Foreign aid, or official development assistance as it is more formally known, has long played a significant role in developing countries, through alleviating poverty, funding infrastructure projects and combating epidemics such as ebola and malaria. Not without its critics, aid from developed countries into developing economies nevertheless grew steadily between 1997 and 2010. The effects of the global economic downturn dented flows between 2011 and 2012, but foreign aid from the Organisation for Economic Co-operation and Development’s development assistance committee member states rebounded to record levels in 2013, reaching $134.8bn.
Aid has historically been the largest source of international financial inflows into emerging regions, but in 2013 FDI into developing countries eclipsed aid figures, reaching a record high of $778bn. Analysis of the relationship between foreign aid and FDI is scarce, although research on the topic has been growing in recent years. The existing literature on the issue presents a complex image of the interaction between these two financial flows.
Poor infrastructure is considered by many to be a key area holding back economic development in a number of emerging countries. Would-be investors in some developing locations argue that they may otherwise prove strong contenders for FDI. Therefore, aid that can assist in overcoming such infrastructural deficiencies is of particular importance. “To a large extent, aid can be used to finance projects where social returns are larger than private returns,” says Pablo Selaya, associate professor at the University of Copenhagen. “The positive externalities of those types of aid investments are potentially large.”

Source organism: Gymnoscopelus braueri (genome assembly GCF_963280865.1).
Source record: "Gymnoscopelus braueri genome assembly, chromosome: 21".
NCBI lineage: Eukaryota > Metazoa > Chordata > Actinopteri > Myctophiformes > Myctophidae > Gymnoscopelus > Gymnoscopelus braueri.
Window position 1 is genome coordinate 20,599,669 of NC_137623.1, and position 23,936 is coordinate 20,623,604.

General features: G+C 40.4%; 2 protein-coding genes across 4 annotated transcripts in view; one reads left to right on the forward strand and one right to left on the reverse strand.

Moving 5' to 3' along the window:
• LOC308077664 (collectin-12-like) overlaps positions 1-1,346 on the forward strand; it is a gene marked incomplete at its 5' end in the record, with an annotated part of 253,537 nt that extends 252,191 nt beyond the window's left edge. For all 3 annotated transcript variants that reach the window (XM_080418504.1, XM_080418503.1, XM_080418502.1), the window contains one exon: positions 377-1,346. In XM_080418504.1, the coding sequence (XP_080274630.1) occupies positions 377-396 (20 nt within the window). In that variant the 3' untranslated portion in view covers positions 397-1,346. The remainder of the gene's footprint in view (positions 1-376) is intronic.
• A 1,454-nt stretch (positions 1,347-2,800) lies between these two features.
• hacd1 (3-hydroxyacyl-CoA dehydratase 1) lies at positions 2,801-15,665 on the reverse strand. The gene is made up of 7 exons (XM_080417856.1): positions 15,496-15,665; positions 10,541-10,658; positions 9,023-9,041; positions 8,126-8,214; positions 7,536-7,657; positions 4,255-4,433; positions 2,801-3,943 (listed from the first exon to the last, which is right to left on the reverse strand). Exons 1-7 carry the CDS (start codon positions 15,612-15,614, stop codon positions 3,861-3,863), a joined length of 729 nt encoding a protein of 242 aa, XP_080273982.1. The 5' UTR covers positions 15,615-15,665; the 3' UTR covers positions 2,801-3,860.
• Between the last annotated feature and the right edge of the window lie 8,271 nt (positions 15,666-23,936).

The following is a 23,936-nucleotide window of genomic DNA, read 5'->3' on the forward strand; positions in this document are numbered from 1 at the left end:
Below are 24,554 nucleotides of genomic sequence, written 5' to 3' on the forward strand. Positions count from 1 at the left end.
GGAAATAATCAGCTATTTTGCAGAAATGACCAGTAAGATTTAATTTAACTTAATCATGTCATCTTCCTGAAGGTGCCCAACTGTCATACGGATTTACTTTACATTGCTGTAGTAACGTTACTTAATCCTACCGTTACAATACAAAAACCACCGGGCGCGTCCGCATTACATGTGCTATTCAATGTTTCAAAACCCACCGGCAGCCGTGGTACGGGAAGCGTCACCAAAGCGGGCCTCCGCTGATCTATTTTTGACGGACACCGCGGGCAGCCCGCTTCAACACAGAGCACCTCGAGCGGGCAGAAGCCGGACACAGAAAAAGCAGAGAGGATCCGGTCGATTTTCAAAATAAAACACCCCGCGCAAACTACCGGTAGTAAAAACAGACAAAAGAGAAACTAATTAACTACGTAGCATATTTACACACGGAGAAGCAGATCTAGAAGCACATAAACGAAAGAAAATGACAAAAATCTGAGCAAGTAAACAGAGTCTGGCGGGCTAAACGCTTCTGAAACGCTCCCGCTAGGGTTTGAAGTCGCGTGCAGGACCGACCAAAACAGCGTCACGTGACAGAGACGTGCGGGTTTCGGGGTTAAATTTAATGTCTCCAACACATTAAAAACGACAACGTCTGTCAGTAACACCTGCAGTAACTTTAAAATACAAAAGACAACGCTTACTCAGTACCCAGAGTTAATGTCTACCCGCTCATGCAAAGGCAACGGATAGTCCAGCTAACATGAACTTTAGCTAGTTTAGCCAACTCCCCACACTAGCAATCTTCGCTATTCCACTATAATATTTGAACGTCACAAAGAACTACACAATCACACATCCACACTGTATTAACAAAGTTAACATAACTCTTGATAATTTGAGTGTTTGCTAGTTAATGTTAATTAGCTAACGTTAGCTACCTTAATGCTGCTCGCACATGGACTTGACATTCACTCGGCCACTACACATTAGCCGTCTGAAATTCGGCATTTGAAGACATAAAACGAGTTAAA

Developmental assistance, whether given through loans or grants, is frequently used to improve infrastructure in emerging countries. As infrastructure projects are relatively easy to track, and allow investors to see what has been built on the ground, they counter some of the criticisms levelled at other aid methods, which are not so easily tracked.
Aid-funded infrastructure projects also have another value. “My study shows that information dissemination through infrastructure projects is important in attracting FDI. Firms often hesitate to invest in developing countries because they have little information about them,” says Yasuyuki Todo, a professor at the faculty of political science and economics at Waseda University in Tokyo, and co-author of the report 'Is foreign aid a vanguard of FDI?'.
In countries with inaccurate or poor-quality financial data, foreign aid is used as an indicator to investors as to whether the country may be a reliable partner for their projects. As aid frequently comes with strict stipulations, it is widely seen as demonstrating that donor governments have a level of trust in the recipient to follow through on their commitments.
According to a research paper entitled 'Foreign aid as a signal to investors', published in the Journal of Conflict Resolution, this can be especially true in post-conflict countries. "Post-conflict environments are especially information poor, so signals should matter more in post-conflict countries," it says.